Thursday, 2 November 2017

The Mulrones Series Available Again (ebook and paperback)

The Mulrones 1-4 are:

A Scarecrow to Watch over Her
Death by a Mother's Hand
Flesh and Coin


Deadlift, book four, leads into The Land Between Midnight Trilogy. 1-3 are:


Coachman will be coming soon. It's getting toward the end of the year, and next month it'll be Yearly Round-Up time. By then, I'd like to have another couple of projects completed. If I can get caught up (I'm around a year behind my schedule...) Coachman will be along early in the new year to round up this series.

Oh, all paperbacks through Amazon are at the lowest price I can manage. I figure I make very little in paperback sales anyway, makes no sense to charge extra for them. I get around 40p a sale, and the Mulrones stories are up for £3.99 in paperback and .99p on kindle, always.

The Land Between Midnight are more expensive (2.99 for ebook and 6.99 or 7.99 for paperbacks) because they're longer. I'm pretty nice, but I do need to eat...

Love you.

Wednesday, 1 November 2017

10 Things I Love About Us

It's been a while since I've done this, but I just watched a Tim Minchin speech, about praising the things we enjoy, and it seemed like a fine idea to me.

1. Stories. Any genre, any medium. Give me a good story and I'll be happy for a long time, and they sit there in our brains, percolating away, not just while we watch, read, listen, play, but after, too, and carry on going.

2. The Hulk. He's brilliant. He's big, doesn't need to go to the gym, and he's green. Great.

3. Music. There's so much music out there, it's difficult to find everything, and like stories, I'll die before I've even heard 1% of it. But even so, it's a marvellous thing, isn't it? Only 1% of all human creation and it can still move you, when you're happy, or sad.

4. Coffee. Stupid little bean thing. Cook it, grind it until it's dead, pour hot water on it, dissolve it in stomach acid. That'll teach it. Stupid bean.

5. Wonder. I remember the prize at the end of Highlander was to know everything. I'd never want that. Sounds like the worst prize ever. I'd rather win the shit set of garden trowels at a village hall raffle.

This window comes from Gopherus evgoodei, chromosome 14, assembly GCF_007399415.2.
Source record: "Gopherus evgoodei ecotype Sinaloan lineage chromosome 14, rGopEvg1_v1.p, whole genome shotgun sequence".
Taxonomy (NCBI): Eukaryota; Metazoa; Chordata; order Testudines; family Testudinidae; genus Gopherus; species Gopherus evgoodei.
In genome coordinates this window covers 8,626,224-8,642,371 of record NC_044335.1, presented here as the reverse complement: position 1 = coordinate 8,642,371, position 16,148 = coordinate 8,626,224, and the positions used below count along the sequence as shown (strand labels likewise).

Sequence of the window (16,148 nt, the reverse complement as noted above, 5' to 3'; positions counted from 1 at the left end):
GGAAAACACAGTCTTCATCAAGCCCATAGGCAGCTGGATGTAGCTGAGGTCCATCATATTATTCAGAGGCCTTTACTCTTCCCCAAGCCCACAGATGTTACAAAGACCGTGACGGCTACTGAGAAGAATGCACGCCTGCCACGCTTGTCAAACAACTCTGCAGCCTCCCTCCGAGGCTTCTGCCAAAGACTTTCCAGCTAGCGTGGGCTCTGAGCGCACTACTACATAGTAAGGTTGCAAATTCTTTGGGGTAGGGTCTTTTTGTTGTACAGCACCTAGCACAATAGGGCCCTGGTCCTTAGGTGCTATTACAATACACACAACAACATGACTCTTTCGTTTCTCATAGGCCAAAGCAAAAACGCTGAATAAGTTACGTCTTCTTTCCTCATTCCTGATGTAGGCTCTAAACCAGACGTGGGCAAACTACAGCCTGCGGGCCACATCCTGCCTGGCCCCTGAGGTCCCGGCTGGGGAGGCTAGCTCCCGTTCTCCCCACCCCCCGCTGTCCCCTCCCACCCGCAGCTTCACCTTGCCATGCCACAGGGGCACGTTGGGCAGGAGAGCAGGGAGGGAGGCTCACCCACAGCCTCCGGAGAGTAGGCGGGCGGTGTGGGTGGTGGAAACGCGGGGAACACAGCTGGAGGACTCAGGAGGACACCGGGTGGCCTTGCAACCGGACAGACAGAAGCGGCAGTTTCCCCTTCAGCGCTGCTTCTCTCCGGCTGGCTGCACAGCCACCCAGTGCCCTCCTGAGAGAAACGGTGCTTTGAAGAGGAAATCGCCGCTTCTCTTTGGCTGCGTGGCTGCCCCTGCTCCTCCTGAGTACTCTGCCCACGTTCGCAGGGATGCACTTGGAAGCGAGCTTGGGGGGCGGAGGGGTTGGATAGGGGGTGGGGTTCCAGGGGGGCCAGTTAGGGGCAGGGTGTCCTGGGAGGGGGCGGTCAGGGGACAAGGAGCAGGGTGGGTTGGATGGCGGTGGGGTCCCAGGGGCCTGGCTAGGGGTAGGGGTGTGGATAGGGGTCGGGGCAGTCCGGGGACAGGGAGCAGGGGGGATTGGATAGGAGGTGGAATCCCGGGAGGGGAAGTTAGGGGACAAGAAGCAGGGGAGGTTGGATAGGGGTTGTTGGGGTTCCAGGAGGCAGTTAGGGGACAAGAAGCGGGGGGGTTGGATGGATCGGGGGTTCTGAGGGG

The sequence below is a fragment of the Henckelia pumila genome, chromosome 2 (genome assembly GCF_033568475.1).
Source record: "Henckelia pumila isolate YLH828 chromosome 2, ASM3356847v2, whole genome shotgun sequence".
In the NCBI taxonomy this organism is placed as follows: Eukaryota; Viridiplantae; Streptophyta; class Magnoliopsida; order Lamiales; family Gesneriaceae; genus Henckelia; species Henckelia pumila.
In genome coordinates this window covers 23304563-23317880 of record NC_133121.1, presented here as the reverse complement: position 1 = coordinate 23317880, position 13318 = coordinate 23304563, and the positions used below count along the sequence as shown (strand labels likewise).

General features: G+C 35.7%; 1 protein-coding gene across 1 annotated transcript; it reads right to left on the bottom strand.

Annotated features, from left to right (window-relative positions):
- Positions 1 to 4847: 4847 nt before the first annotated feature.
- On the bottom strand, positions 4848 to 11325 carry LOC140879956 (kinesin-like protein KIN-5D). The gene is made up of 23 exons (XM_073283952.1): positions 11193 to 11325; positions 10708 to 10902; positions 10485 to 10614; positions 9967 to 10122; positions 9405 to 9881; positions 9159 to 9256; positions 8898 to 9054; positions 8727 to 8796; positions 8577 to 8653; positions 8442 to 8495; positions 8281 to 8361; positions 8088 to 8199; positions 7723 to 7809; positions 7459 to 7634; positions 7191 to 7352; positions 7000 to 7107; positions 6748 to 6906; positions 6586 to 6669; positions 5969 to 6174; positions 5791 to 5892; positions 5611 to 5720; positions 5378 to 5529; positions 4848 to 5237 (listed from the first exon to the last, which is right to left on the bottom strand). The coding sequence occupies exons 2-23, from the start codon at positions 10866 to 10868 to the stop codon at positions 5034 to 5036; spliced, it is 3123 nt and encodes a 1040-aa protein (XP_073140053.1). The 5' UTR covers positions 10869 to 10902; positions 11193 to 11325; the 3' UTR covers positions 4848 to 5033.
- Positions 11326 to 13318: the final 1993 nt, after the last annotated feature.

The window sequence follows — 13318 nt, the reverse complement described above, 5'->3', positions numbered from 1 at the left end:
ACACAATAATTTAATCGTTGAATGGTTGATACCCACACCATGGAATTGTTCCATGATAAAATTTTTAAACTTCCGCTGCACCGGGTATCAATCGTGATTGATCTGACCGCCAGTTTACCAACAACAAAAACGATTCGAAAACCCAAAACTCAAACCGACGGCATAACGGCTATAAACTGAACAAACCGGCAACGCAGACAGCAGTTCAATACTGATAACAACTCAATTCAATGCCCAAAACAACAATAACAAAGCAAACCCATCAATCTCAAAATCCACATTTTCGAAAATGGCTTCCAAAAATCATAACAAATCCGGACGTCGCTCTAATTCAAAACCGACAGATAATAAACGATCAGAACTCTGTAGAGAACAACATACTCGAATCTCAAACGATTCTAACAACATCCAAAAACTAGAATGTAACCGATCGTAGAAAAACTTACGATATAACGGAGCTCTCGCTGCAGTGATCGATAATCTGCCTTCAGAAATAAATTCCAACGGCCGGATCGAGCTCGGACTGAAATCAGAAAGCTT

6. Elbows. People might think I hate elbows, but I don't. They're weird, especially lady's elbows because they go the wrong way for ABSOLUTELY no reason. But they're cool, really. You can bend your arm up, then down. Brilliant.

7. Nice people. It's a hard world, isn't it? Heavy sometimes. Isn't wonderful when someone takes just a little of that weight off your shoulders, or someone's shoulders, or the world's shoulders. Just lifts it up, and turns it back to stardust and lets it float away back to the void. The void can take it. We don't need it.

8. History. We're a tiny speck, like that stardust. All of us, all together, throughout the whole of existence. And we build stuff, create stuff, do stuff. Mr. Pyramid (TM) probably knew one day the whole planet would be gone, and all the people with it, but it didn't stop him, did it? Writing's futile. Of course it is. It's just stories. But everything's a story if there's someone around to tell it.

9. The Internet. What a wonderful thing it is. A whole planet full of everything, all around the world. Science Fiction imagines a neural web, implanted in our brains. Why bother? It's there at our fingertips. Don't be fucking lazy. Just use a computer, or voice commands, or a flick of the eye. The fact it's all there is easy enough. If things were too easy, why would we bother? Not everything's supposed to be easy, I think.

10. Fish. They've been here longer than we have. Some of them got bored and walked away. Some stuck with it. There's something admirable about that stubbornness. Just because some of them didn't want to hang out in the sea, they didn't all have to follow, did they? Fish, brilliant.

Anyway, that's it. Sometimes I'm miserable and forget life's wonderful here and there. Thought I'd share a bit of something nice today.

Love you. x

Friday, 27 October 2017

R.I.P. my latest, 'ALT-Reich'

My Nazi-killing alternate reality Wolfenstein-inspired litFPS action thriller novel for Severed Press died today at 9pm, BST, 27/10/2017.

I loved every minute of it.

For a guy who wanted to write novels, but daydreamed about reviewing games for PCGAMER one day, this was the dream opportunity, so thanks to Severed Press for letting me play at being a writer and gamer at the same time.

Bestest fun ever.

Apart from weddings. And anniversaries. And kids.

*cough shit I feel obliged to say cough*

I got to write a whole novel set in a game world and kill a million Nazis while doing it. Doesn't get much better than that.

So, R.I.P. my new novel, ALT-Reich, which will wing its way to my publisher as soon as I've written the synopsis, which I'm off to do right now.

Love you.*

*Unless you're a Nazi.